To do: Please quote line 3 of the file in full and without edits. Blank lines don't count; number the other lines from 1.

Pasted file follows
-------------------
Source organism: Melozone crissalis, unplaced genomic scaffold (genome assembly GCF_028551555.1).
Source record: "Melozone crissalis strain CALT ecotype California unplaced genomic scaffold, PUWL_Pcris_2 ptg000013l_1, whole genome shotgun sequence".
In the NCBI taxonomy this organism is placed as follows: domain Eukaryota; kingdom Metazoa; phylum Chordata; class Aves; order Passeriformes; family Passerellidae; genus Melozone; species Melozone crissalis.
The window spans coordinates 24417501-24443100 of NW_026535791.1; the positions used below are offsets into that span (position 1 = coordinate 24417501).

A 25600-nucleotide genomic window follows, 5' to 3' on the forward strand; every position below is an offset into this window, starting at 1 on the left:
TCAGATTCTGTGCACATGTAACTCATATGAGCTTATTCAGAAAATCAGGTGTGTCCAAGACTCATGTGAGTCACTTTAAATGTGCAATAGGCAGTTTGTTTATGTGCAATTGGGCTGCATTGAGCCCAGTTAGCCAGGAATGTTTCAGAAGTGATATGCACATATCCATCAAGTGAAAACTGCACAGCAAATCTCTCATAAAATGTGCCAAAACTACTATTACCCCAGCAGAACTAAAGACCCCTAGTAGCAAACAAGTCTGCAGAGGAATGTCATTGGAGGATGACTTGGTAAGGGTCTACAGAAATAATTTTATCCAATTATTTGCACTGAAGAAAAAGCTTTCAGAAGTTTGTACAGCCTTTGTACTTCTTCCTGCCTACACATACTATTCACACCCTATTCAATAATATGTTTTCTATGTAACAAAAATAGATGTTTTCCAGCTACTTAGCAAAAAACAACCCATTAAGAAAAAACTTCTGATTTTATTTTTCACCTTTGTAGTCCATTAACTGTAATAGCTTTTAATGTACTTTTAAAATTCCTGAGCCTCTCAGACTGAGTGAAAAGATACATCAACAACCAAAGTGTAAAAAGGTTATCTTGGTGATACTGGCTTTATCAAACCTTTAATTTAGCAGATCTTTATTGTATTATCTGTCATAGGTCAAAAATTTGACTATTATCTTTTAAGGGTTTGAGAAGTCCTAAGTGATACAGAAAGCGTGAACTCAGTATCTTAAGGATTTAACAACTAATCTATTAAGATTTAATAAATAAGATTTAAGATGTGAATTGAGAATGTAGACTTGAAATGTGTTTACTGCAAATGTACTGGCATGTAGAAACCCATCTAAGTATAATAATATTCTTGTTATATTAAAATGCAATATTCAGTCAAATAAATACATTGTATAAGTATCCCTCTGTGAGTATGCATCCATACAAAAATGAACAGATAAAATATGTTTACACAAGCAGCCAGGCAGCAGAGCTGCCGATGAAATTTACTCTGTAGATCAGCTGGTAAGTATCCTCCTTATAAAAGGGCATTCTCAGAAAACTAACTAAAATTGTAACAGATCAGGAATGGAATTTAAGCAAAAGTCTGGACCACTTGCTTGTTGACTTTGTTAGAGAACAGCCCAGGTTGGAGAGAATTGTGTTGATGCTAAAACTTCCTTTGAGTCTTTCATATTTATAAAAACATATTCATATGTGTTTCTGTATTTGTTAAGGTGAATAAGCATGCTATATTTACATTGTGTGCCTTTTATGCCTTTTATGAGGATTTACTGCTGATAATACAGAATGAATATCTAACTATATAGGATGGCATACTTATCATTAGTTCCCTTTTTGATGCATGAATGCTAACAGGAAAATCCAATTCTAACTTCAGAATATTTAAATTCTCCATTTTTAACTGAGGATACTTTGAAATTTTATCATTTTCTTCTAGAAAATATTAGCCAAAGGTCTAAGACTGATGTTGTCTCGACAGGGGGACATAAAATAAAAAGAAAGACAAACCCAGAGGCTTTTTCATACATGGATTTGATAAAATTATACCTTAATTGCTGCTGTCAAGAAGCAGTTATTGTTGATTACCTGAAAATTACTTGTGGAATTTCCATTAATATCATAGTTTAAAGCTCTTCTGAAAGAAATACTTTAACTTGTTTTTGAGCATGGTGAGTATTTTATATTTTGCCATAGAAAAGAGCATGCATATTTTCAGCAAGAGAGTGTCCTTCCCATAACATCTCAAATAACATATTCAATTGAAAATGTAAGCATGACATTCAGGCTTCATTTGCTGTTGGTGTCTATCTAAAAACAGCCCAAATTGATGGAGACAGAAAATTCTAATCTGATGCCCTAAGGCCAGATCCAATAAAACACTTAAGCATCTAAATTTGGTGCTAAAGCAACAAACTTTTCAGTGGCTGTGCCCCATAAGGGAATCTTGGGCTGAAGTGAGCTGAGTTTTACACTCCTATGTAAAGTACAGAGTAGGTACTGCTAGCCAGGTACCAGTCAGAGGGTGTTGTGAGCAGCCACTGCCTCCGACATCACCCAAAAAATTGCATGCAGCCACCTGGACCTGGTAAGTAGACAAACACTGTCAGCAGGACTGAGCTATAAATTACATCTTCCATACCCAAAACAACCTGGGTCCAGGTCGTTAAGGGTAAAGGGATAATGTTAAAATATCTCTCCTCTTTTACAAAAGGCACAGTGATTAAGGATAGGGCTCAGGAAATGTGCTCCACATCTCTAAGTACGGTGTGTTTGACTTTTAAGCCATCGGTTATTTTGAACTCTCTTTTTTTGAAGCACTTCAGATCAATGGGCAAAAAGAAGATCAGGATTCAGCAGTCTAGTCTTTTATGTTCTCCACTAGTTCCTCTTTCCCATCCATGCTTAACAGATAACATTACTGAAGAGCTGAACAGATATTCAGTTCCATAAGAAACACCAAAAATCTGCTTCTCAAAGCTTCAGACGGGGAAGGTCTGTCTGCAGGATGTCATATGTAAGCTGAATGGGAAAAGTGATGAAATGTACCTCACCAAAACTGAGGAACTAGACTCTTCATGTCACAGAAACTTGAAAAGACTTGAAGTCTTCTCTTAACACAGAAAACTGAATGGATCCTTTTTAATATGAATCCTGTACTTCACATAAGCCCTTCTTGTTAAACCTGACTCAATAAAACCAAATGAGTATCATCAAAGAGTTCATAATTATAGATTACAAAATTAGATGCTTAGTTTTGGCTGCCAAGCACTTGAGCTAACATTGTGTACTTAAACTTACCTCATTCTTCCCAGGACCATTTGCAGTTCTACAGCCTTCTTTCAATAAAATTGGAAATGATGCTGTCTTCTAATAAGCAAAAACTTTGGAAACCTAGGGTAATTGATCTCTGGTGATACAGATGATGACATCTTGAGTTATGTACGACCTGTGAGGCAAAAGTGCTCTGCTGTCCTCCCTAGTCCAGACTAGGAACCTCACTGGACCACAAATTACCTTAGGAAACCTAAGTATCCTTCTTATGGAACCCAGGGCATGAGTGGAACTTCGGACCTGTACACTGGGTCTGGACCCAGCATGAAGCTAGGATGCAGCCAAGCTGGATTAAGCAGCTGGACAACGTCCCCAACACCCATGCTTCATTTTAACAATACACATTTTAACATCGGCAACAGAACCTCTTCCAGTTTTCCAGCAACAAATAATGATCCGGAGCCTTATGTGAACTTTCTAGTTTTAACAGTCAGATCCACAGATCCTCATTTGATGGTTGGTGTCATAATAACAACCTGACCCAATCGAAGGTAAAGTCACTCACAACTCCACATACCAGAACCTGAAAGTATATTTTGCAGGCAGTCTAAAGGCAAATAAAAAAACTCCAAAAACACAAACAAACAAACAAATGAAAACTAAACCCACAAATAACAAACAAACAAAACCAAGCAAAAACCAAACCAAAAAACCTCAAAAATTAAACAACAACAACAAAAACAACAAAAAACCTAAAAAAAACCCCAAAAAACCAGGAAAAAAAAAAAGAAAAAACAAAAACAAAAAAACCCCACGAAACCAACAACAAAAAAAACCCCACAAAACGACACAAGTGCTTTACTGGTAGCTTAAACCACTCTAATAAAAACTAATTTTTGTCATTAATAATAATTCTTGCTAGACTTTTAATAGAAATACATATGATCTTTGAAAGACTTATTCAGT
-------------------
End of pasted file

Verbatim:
In the NCBI taxonomy this organism is placed as follows: domain Eukaryota; kingdom Metazoa; phylum Chordata; class Aves; order Passeriformes; family Passerellidae; genus Melozone; species Melozone crissalis.